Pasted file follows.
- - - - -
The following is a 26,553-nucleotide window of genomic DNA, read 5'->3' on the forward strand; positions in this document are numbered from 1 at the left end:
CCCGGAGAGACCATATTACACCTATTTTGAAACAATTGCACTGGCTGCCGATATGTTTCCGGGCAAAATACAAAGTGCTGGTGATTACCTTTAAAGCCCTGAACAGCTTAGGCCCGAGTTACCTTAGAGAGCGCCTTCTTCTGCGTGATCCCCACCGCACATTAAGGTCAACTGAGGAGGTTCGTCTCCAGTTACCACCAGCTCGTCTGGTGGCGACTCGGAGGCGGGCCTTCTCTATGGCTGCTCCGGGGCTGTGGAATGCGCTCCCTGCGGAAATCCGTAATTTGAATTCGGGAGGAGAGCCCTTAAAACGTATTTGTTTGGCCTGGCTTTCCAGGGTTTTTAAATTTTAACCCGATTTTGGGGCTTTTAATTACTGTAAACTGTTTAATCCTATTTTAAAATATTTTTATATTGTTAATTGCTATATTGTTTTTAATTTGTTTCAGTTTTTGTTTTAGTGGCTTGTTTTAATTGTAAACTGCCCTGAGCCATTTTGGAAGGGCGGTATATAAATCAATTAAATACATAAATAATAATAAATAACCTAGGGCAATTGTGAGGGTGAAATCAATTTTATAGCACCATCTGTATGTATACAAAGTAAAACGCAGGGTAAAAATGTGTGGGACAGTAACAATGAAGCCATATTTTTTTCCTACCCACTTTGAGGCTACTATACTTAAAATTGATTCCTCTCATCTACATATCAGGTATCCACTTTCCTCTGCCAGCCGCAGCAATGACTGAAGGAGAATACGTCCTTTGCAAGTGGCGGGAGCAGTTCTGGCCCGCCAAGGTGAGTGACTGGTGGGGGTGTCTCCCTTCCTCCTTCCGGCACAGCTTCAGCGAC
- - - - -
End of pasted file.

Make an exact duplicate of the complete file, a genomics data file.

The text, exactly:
The following is a 26,553-nucleotide window of genomic DNA, read 5'->3' on the forward strand; positions in this document are numbered from 1 at the left end:
CCCGGAGAGACCATATTACACCTATTTTGAAACAATTGCACTGGCTGCCGATATGTTTCCGGGCAAAATACAAAGTGCTGGTGATTACCTTTAAAGCCCTGAACAGCTTAGGCCCGAGTTACCTTAGAGAGCGCCTTCTTCTGCGTGATCCCCACCGCACATTAAGGTCAACTGAGGAGGTTCGTCTCCAGTTACCACCAGCTCGTCTGGTGGCGACTCGGAGGCGGGCCTTCTCTATGGCTGCTCCGGGGCTGTGGAATGCGCTCCCTGCGGAAATCCGTAATTTGAATTCGGGAGGAGAGCCCTTAAAACGTATTTGTTTGGCCTGGCTTTCCAGGGTTTTTAAATTTTAACCCGATTTTGGGGCTTTTAATTACTGTAAACTGTTTAATCCTATTTTAAAATATTTTTATATTGTTAATTGCTATATTGTTTTTAATTTGTTTCAGTTTTTGTTTTAGTGGCTTGTTTTAATTGTAAACTGCCCTGAGCCATTTTGGAAGGGCGGTATATAAATCAATTAAATACATAAATAATAATAAATAACCTAGGGCAATTGTGAGGGTGAAATCAATTTTATAGCACCATCTGTATGTATACAAAGTAAAACGCAGGGTAAAAATGTGTGGGACAGTAACAATGAAGCCATATTTTTTTCCTACCCACTTTGAGGCTACTATACTTAAAATTGATTCCTCTCATCTACATATCAGGTATCCACTTTCCTCTGCCAGCCGCAGCAATGACTGAAGGAGAATACGTCCTTTGCAAGTGGCGGGAGCAGTTCTGGCCCGCCAAGGTGAGTGACTGGTGGGGGTGTCTCCCTTCCTCCTTCCGGCACAGCTTCAGCGAC